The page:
Public school students required to quarantine this fall will do so for a shorter period of time compared to last school year, officials said Thursday.
Last year, students and teachers that were in a classroom with at least one COVID-19 infection were required to stay home for 10 to 14 days. The Department of Education changed the policy during the spring to only apply to the unvaccinated ahead of launching its summer session, Summer Rising.
With less than a month until school starts, details on quarantining remain scant — but on Aug. 19, Mayor Bill de Blasio told reporters anyone exposed to a COVID-19 case in a classroom that is unvaccinated, and vaccinated students and adults showing symptoms of the virus, will be forced to quarantine at home for seven days.
“It’s now seven days, not a long time in the context of the whole school year. And we want everyone to be safe. We want everyone to have the information they need, but that quarantine period is very brief,” de Blasio said. “We will be talking in the coming days about exactly how there’ll be education for those kids during that time.
The policy is in keeping with current health and safety guidelines from the U.S. Centers for Disease Control and Prevention which recommends that all unvaccinated adults and children quarantine for 14 days if exposed to the virus but which allows for shorter stints in quarantine for 10 or 7 days if adequate testing is available.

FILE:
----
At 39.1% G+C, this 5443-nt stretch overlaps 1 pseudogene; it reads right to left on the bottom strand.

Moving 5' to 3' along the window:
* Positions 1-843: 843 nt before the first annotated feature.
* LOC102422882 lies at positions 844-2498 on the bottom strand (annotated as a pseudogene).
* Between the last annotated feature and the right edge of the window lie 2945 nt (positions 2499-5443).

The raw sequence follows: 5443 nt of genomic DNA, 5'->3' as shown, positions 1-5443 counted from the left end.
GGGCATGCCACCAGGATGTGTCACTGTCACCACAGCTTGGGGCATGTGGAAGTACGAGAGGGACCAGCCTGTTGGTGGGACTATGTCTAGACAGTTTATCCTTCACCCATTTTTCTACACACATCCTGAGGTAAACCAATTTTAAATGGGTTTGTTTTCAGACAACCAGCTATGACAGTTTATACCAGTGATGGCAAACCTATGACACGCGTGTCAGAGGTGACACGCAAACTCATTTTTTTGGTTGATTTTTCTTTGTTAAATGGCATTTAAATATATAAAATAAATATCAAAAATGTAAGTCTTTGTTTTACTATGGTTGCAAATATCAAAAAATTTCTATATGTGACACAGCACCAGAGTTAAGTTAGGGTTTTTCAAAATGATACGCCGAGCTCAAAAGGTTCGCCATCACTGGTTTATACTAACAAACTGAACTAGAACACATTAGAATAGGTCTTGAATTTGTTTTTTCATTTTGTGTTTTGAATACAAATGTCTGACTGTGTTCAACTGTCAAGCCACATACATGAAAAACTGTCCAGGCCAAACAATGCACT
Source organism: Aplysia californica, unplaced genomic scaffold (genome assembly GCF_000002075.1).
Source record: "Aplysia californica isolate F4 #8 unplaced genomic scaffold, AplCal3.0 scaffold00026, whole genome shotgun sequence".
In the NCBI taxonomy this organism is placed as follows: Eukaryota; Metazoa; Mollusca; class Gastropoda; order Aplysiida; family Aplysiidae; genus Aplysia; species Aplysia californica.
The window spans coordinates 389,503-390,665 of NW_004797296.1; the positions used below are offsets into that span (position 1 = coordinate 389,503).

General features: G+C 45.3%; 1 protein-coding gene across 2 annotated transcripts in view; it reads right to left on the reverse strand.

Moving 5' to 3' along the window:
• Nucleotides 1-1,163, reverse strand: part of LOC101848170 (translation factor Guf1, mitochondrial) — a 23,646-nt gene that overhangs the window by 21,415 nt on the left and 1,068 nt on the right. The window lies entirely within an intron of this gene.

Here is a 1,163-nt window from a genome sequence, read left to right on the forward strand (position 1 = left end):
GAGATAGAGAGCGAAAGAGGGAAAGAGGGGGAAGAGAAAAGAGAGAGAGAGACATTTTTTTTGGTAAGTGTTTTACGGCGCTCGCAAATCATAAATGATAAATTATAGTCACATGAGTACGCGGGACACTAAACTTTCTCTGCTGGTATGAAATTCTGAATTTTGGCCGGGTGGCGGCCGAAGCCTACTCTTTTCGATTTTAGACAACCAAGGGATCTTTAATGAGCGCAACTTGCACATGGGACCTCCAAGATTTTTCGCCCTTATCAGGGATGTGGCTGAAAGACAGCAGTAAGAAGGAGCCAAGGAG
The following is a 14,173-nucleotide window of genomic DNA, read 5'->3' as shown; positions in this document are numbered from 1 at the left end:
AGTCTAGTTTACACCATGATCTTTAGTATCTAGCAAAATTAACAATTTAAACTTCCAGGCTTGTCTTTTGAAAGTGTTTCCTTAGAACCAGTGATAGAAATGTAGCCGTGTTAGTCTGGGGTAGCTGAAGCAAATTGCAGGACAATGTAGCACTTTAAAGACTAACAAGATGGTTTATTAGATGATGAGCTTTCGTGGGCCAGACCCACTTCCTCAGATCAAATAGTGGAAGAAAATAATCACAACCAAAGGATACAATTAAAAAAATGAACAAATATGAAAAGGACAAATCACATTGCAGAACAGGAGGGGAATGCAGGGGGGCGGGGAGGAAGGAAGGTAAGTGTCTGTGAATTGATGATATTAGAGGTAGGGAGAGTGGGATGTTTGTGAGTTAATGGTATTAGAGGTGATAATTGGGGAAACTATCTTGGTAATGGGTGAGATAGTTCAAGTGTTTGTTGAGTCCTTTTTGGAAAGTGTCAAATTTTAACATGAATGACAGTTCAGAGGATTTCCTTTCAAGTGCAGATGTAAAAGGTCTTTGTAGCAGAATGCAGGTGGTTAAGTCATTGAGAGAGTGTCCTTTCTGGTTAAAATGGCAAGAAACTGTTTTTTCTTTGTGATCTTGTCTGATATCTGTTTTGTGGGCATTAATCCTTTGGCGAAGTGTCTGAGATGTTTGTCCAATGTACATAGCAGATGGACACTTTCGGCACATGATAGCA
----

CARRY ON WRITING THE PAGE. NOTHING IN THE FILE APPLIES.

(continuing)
But the CDC’s guidance is confusing and if the City chooses to just tell school administrators to follow the agency’s recommendation for quarantining, some might find it difficult to adhere to.
“I think it’s a little confusing and leaves a lot up to individual schools,” one public health expert told amNewYork Metro. ” They really try with what they’ve got to make recommendations in the absence of full information.”
Parents, educators and some elected officials have been pressing the City for details on the fall’s full school reopening for months. Many are particularly concerned about COVID-19 testing protocol will look like and how quarantined students will continue to take their classes given Mayor de Blasio’s adamant refusal to offer a centralized remote option for students.
Although the bulk of parents, students, and school staff support a full return to classrooms, some parents worried about the coronavirus’ more aggressive delta variant have been urging the City to offer a remote option.
At the moment, the DOE is only offering a remote option for immunocompromised children and Schools Chancellor Meisha Ross Porter recently said during a virtual event the City might increase testing at schools located in neighborhoods with low vaccination rates. But a formal plan has yet to be released.
De Blasio tried to assure New Yorkers during a press conference Thursday that school communities “would see a lot fewer people” quarantining this school year given vaccination rates. So far, about 300,000 children between the ages of 12 and 17, or about 56% of vaccine-eligible children and 60% of public school teachers have gotten at least one shot of the vaccine, according to officials.
“We want everyone to be safe … that quarantine period is very brief,” de Blasio said. “We will be talking in the coming days about exactly how there’ll be education to those kids during that time.”